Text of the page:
Since much of no-till ground is in areas of low annual precipitation, and since such areas are considered stress areas for biological N-fixing Inoculants, potential problems exist.


1. The general no-till suggestion is to plant soybeans early and shallow. This can place a seed-applied Inoculant close to the soil surface exposed to the sun and drying winds. Also, early-planted soils often are more moist soils that can easily be compacted. Compaction not only makes it difficult for the soybean to emerge, but also it makes it difficult for air to get to the nodule and thus provide the gaseous nitrogen needed for the Nitrogen Fixation process. Further, it has been observed in some cases that compaction can result in decreased nodule number.

2. Often seed treatment fungicides are recommended for early plantings and thus fungicide/Inoculant compatibilities can be a problem – i.e. just as fungicides kill biological disease organisms in the soil, they can kill the Rhizobia bacteria in the Inoculant or in the soil. The level of toxicity depends on the active ingredient in the fungicide, and on the formulation of the active ingredient.

3. In some areas, pH can be a problem. Especially in areas where wheat has been continuously grown for a long time. The pH optimum for growing wheat may be below or close to 6.0 while the optimum for soybeans is closer to 6.5. A low pH kills the Rhizobia bacteria in the Inoculant and/or prevents the bacteria from surviving and growing in the soil.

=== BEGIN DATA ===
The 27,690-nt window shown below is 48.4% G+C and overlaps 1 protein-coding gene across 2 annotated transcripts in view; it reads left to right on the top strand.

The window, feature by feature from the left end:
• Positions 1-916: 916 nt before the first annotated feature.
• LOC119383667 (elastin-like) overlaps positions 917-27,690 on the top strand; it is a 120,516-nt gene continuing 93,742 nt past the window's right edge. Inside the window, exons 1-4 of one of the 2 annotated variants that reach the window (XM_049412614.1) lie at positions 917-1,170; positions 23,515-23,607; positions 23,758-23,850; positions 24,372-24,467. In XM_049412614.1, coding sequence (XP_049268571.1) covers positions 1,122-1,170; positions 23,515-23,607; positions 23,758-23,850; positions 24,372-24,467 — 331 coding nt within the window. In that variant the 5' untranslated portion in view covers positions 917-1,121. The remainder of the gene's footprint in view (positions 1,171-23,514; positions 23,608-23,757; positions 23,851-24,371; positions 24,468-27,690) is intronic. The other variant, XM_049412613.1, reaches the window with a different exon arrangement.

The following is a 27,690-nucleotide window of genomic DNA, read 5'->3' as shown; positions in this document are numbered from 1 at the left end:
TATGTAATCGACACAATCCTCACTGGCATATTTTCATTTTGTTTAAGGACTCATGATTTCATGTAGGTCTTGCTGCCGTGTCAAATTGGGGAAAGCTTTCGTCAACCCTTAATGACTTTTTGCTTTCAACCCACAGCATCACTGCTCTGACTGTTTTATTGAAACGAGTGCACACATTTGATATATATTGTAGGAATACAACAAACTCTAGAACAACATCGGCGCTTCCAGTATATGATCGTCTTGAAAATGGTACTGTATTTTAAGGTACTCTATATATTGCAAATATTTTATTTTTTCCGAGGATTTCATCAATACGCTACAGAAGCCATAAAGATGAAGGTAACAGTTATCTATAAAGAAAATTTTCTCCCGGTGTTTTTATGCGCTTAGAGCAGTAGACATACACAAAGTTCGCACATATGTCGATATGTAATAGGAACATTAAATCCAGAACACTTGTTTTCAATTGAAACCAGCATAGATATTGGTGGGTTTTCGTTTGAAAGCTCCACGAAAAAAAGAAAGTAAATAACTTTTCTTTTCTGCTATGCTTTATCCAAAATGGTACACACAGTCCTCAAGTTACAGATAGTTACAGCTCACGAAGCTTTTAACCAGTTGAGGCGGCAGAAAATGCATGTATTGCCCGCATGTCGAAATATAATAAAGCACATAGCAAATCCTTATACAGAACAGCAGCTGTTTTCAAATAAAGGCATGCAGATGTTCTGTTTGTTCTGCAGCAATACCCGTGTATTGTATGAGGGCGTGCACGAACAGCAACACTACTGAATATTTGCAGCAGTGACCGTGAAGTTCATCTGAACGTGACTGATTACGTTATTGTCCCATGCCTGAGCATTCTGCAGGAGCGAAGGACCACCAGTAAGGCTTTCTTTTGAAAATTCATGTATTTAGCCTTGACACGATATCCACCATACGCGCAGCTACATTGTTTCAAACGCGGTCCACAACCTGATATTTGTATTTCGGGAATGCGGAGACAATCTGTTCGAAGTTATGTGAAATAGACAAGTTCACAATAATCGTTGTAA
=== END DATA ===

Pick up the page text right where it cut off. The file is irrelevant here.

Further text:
4. Many no-till farmers use starter fertilizer with soybeans because of low initial nitrogen levels. If too much nitrogen is used, the soybean roots may not pick up the Rhizobia early when the bacteria are readily available; and then when the soil N is totally depleted by normal plant growth, the Inoculant Rhizobia bacteria are dead or not available. Also, direct contact between starter fertilizer and the Inoculant bacteria can kill the bacteria in some cases (usually because of low pH fertilizer.)

5. Drought! Drought shuts down plant growth as everyone knows. One of the initial things a soybean plant does in a drought stress is to redirect photosynthate from the nodule to the root tips -- most likely to help the roots grow and explore for more water. When the Rhizobia bacteria in the nodule don’t receive the photosynthate energy source from the plant, they stop fixing nitrogen.

There is not a lot a farmer can do about drought and some of these other factors, but it is important to understand their effect on the soybean plant and on the process of Nitrogen Fixation. Inoculants are not super fertilizers or magic bullets but rather just provide the living bacteria (Rhizobia) to soybean roots so that the plant can use the free nitrogen in the air. Both the bacteria and the soybean plant must be in good health for this symbiotic process to develop and work efficiently.